Blue October frontman and lyricist Justin Furstenfeld has spent most of his life in pain. Suffering with bipolar disorder and anxiety issues, Furstenfeld turned to self-medication through alcohol and drugs.
In 2012, his pregnant wife threatened to leave him for good. Shortly afterward, his bandmates — including his brother Jeremy — went to his house ready to kick him out of the band.
Enough was enough for Furstenfeld. After years of anger, frustration and pain, he decided it was time for help. He checked into a rehab facility in Nashville.
“I’m actually very well [now],” Furstenfeld said. “I would have to say that I’m very grateful and I’m very blessed to be where I’m at today. I’m still pretty shocked and in awe of how well I am doing.”
Healthy and, for the first time in a long time, happy, Furstenfeld and Blue October are on tour promoting their new album, “Sway.” They will be making a stop at 7:30 p.m. on Friday at the Fillmore Silver Spring.
Whereas previous albums were used to lash out at others, “Sway,” takes the band into new territory.
“’Sway’ is a lot different,” Furstenfeld said. “After putting ‘Any Man in America’ out, there was really nowhere to go but up. I’ve always known myself to just be brutally honest no matter what I was going through. For some reason in the past, there was always some sort of huge turmoil going on. All of our past records reflected that. … The No. 1 rule of this new album — and I wanted to challenge myself — there can’t be one song about how hard Justin’s got it. There can’t be one song about how hard life is and there can’t be one song that just centers around me-me-me-me-me.”
“Any Man in America,” which was released when Furstenfeld was going through a bitter divorce with his first wife and custody battle over his daughter, Blue, was heavy with name calling, finger-pointing and accusations. While Furstenfeld feels the album needed to be made for the sake of his daughter, as he has called the record a push for parental rights, he realizes he’s in a much better place now.
“It’s hard to explain the transition, but I’d rather enjoy my life and take it very honestly, simply and humbly,” Furstenfeld said. “In the past, when my ego and depression took over [it was different]. Now, I’m in a really good place.
“‘Sway’ was a lot harder to make, to be honest with you, because it’s easy to write about sadness. It’s really easy to write about how bad you’ve got it. When it comes to happiness, peacefulness and when it comes to serenity … there’s a fine line between bubble-gum cheesy and honest and sincere. There was a lot of editing that went on and a lot of thinking. And work, work … if I can say one word, it was work!”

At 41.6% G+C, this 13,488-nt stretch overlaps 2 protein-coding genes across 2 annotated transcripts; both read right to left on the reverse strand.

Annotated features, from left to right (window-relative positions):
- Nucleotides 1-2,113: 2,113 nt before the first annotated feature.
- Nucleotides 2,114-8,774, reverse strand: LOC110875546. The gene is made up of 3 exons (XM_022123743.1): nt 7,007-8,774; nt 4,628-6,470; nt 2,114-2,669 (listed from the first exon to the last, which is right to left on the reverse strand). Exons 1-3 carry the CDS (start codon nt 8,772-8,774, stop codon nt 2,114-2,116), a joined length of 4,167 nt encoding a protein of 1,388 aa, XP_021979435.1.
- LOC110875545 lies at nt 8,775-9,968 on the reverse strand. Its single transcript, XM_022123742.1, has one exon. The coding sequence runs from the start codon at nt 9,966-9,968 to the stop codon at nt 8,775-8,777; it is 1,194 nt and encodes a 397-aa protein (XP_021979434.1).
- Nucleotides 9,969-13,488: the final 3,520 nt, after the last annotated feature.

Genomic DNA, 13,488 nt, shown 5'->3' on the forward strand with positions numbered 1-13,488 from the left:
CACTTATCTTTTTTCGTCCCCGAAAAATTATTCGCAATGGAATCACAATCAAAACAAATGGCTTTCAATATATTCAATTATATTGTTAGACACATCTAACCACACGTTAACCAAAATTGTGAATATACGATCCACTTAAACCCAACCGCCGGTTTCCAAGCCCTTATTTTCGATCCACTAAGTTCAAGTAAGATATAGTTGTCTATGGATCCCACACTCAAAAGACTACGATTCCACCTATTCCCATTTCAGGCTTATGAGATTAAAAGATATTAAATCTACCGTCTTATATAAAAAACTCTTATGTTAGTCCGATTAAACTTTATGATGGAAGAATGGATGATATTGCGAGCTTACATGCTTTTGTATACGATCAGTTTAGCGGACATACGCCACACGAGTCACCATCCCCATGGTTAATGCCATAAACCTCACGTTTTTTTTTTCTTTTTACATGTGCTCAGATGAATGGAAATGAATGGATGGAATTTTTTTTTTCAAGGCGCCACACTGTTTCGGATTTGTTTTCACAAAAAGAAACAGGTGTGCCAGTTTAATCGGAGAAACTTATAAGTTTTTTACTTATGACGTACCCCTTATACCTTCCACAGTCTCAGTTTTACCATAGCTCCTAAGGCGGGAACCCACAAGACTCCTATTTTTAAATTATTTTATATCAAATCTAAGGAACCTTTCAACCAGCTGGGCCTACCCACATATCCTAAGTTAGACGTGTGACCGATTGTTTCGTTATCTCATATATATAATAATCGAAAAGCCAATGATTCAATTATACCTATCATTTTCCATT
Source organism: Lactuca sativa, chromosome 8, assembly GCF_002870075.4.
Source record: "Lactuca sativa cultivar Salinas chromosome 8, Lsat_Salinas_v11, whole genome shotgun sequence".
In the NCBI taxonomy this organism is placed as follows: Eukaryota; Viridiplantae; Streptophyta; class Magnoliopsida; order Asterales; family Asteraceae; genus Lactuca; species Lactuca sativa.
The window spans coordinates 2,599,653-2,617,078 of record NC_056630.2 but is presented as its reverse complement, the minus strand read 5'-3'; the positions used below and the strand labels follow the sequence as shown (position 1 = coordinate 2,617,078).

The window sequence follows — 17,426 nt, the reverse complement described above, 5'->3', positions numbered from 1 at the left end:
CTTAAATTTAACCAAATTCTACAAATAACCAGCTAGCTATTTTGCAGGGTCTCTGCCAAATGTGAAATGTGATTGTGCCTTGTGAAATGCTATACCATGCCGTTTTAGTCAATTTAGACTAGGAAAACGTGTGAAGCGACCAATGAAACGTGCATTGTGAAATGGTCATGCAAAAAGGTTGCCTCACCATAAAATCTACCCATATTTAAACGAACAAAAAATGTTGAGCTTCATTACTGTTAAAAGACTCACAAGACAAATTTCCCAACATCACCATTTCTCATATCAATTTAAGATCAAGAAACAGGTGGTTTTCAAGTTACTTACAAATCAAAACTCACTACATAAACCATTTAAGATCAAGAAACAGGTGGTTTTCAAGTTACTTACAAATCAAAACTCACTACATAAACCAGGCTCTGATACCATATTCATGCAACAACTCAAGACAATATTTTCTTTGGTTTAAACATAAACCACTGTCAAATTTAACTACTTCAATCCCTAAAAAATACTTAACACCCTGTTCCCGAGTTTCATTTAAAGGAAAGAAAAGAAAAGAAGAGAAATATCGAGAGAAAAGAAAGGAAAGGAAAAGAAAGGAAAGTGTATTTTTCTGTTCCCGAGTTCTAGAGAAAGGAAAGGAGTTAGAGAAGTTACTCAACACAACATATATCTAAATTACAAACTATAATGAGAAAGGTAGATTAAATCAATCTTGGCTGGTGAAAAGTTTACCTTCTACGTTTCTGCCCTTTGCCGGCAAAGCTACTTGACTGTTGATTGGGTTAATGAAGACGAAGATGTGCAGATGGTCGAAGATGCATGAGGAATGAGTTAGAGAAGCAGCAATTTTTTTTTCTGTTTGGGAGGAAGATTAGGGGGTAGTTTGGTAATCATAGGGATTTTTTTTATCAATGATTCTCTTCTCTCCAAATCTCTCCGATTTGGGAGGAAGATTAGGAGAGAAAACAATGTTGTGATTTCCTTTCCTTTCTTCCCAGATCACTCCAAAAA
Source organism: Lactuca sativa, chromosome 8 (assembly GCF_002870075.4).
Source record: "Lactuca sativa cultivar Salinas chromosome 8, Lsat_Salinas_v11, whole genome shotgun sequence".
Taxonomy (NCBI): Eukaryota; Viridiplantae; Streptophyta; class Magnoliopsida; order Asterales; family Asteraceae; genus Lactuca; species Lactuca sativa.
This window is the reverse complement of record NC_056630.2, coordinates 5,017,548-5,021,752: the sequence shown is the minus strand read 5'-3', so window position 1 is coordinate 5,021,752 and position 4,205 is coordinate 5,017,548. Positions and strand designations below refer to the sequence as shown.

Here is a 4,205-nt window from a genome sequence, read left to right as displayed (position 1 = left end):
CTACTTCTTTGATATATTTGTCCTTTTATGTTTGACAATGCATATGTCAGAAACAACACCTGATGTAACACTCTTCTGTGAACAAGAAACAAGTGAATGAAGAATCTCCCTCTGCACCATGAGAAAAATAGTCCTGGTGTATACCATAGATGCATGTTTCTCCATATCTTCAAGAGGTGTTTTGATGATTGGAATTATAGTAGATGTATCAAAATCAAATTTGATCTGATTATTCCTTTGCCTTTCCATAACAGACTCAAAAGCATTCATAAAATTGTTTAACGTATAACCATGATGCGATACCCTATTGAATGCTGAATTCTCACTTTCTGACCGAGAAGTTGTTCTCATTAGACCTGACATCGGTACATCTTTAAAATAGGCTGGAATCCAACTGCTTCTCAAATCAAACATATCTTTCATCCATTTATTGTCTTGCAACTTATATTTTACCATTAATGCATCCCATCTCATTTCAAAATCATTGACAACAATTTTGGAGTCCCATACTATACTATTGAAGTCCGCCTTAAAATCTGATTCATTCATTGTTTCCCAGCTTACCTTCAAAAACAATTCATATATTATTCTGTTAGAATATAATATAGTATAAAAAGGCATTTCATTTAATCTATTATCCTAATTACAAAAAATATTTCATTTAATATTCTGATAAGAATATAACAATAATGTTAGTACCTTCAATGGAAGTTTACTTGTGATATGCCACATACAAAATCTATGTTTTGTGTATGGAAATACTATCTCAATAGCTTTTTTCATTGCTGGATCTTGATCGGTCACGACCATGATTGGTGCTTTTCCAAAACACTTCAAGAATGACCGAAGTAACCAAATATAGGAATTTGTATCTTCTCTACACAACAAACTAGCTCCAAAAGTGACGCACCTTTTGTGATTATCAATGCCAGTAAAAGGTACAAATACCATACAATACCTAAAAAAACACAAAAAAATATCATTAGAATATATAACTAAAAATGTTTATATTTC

As with most new releases, artists have to tour to promote their work. Blue October is no exception. The band is currently on a massive tour that will cover the United States and parts of Germany, Russia and the United Kingdom. Being on the road can be stressful for anyone — especially someone who is a recovering addict. Furstenfeld, however, said he’s excited about the tour.
“If you were to have asked me about a year ago, I would have said I was nervous,” Furstenfeld said. “I finished a book and did a solo spoken-word tour earlier this year to kind of get my feet wet and back into touring in a different space. In the past, I would just drain all this darkness on stage and drama. So I wanted to see if I could still do it with just as much impact and just as much passion if I was talking about enjoying life. I’m really excited. Plus my wife goes with me on tour and my daughters. I’m just blessed to be able to do what I do for a living.”
One of the tracks on the new album, “Bleed Out,” is a powerful song that focuses in on the pain a man has caused for a woman. While writing songs such as “Bleed Out,” is cathartic for Furstenfeld, he said the memories of the past still haunt him.
“That one was written in the eyes of my wife,” Furstenfeld said. “Just the hell I put her through. She needed that. I needed to honor her by telling the whole truth, not just ‘Oh, look at me! I’m clean and sober! Pat me on the back!’ No, that’s not something you pat someone on the back for. It should have been done a long time ago. I should have manned up a long time ago. ‘Bleed Out,’ is my song to her. Every time I hear it now, it’s just sadness when I listen to it — but it’s this rebirth. It’s almost like I’m proud of myself for putting that together because it needed to be done. The memories that come along with it are hard to think about, but the fact that I’m owning it and celebrating the new-found freedom that we have together is quite powerful.”
Furstenfeld said he hopes fans take to heart the messages in “Sway.”
“The light at the end of the tunnel is now,” Furstenfeld said. “We can sit around and dwell on our problems all day long, but I’ve found — just personally, me — I’ve found that it just doesn’t get me anywhere. After awhile, people don’t want to see you doing that. People don’t want to watch someone circling the drain over and over again for years. They get sick of it. … You’ve got to live up every single moment you’ve got. Life’s short.”